Sweet Bells out of Tune. By Mrs. Burton Harrison. (T.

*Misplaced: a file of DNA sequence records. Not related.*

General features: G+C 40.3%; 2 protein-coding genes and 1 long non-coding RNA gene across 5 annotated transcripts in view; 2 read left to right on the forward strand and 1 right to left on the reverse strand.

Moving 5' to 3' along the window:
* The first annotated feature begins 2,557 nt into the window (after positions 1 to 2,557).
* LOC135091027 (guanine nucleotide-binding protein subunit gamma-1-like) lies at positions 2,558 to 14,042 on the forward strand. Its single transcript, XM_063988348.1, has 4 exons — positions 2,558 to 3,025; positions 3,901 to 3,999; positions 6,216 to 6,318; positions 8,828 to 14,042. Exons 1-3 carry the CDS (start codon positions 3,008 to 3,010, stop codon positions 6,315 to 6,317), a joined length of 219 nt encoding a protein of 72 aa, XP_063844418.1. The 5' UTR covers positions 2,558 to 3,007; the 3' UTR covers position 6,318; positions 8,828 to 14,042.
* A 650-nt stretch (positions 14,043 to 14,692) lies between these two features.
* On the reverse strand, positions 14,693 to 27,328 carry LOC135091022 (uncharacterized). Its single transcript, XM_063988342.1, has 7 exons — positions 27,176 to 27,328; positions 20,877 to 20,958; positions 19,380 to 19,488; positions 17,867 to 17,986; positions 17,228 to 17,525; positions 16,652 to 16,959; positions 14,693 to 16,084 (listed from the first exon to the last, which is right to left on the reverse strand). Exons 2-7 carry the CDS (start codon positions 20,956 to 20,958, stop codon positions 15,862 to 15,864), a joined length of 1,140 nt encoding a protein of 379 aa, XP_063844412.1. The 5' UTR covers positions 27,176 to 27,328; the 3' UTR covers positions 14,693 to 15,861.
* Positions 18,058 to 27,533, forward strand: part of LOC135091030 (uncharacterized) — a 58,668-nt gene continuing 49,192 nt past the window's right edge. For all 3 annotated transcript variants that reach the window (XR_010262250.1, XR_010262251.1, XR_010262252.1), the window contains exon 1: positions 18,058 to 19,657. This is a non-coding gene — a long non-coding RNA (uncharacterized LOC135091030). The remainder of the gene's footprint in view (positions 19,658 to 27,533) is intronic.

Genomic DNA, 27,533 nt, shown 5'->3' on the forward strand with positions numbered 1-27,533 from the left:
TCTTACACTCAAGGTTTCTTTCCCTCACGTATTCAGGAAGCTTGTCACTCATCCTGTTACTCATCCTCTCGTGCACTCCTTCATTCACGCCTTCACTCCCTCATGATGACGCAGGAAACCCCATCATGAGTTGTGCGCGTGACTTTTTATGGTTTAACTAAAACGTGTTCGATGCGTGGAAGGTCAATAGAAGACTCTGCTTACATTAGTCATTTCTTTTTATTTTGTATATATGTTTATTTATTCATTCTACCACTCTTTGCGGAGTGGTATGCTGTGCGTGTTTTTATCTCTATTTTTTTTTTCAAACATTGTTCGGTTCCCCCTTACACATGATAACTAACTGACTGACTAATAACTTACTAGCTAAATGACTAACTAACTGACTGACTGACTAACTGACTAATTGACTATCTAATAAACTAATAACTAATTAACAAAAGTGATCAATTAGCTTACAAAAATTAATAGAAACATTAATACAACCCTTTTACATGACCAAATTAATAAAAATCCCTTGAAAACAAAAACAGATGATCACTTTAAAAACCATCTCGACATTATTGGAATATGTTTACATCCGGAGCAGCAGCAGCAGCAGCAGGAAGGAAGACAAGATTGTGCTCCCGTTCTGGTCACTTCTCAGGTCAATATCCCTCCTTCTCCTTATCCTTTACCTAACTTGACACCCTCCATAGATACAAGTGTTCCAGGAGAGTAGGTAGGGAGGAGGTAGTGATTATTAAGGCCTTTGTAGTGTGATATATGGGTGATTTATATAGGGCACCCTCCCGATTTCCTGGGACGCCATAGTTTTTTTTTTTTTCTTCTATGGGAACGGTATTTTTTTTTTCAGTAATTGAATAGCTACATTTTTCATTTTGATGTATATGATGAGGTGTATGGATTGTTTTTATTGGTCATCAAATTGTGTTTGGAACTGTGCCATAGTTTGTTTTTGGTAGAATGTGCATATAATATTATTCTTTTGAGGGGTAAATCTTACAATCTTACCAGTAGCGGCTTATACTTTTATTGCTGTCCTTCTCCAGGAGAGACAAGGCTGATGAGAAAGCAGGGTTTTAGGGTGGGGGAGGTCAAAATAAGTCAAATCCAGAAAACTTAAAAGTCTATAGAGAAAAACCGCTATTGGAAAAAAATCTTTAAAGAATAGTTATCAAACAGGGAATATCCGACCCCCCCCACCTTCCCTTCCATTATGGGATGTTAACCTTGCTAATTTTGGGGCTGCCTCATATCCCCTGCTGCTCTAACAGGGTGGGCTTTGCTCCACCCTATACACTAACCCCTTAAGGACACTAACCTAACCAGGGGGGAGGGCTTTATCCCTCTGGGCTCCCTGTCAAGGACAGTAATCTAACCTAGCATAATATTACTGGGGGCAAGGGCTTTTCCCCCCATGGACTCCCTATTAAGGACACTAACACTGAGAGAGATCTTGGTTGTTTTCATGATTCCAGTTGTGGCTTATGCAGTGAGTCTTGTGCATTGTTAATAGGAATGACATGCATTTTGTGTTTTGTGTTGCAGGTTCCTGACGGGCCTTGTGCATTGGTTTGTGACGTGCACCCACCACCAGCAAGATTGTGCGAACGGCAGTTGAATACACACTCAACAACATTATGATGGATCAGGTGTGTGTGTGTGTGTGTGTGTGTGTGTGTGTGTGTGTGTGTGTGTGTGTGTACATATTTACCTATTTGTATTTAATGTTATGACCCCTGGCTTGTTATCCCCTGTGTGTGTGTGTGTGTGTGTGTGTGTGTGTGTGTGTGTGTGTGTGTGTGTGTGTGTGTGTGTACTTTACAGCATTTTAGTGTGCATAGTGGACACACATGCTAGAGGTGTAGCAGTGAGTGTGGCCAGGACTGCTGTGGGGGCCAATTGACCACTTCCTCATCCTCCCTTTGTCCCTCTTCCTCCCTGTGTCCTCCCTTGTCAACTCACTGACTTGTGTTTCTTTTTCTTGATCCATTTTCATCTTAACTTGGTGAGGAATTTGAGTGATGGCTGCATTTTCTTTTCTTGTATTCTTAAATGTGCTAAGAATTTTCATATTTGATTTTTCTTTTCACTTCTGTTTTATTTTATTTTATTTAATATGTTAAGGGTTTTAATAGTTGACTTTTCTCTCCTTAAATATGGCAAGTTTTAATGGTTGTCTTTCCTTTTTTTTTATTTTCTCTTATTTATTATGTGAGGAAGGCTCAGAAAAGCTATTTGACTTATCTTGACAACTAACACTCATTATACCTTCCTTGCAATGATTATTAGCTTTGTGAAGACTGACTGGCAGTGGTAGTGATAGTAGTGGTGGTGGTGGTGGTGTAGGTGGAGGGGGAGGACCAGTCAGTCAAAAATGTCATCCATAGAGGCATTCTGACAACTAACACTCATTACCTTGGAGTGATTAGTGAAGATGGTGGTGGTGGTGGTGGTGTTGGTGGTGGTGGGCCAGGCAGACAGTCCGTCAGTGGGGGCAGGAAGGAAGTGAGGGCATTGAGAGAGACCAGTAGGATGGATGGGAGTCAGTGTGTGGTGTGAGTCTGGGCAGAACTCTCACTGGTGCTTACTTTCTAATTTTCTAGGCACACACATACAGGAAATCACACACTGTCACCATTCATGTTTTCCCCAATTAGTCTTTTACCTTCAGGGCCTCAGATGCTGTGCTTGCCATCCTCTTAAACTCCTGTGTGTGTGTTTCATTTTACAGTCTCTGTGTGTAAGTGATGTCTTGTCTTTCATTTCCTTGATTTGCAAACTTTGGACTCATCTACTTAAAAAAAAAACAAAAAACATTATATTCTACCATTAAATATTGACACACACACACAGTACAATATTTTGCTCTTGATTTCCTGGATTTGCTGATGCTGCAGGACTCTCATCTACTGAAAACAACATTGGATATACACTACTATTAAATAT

Fisher Unwin.)—This is a story of fashionable life in America, and pictures it as even more frivolous and inane, more careless of alb that is pure and right, more base in its worship of wealth, than even that which corresponds to it in England. Gerald Vernon has married a girl who is far too good for him. After the honey- moon is over, he falls again under the enchantment of an old flame—a divorcée—who bears herself, by the way, with a pride and self-confidence which ladies of her class do not reach in England. All ends well, better than the unworthy " Jerry " deserves to have it end. The tale is written with much brilliancy, and the dialogue sparkles with genuine wit. The cynical Betty, with her very sharp tongue, is particularly effective, while the picture of the parvenue Mrs. Vernon is excellent. We venture to. think that the insolence and greed of the English Countess is a little caricatured; but then Mrs. Burton Harrison is bound to satirise her countrymen's weakness for British rank. The latter part of the story is diversified with a narrative of the Harvard and Yale boat-race. This is not very pleasant reading. Betting- seems to be a much more important element in the affair than it is, we hope, with us. There is, too, some curious talk of practices which remind one of the seamy side of horse-racing here. "They ignore the recent spying with telescopes upon each other's move- ments in practice half-miles close into the bank, and the gloom spread by reports brought back from his ambush in a single shell, clad becomingly in cotton tights, with a stop-watch swung round his neck." Do the crews employ touts to spy upon each other? The publicity on this side of the water, ludicrous as it is in one respect—the "University Boat-race" occupying as much space as the news of half a continent—is better than this.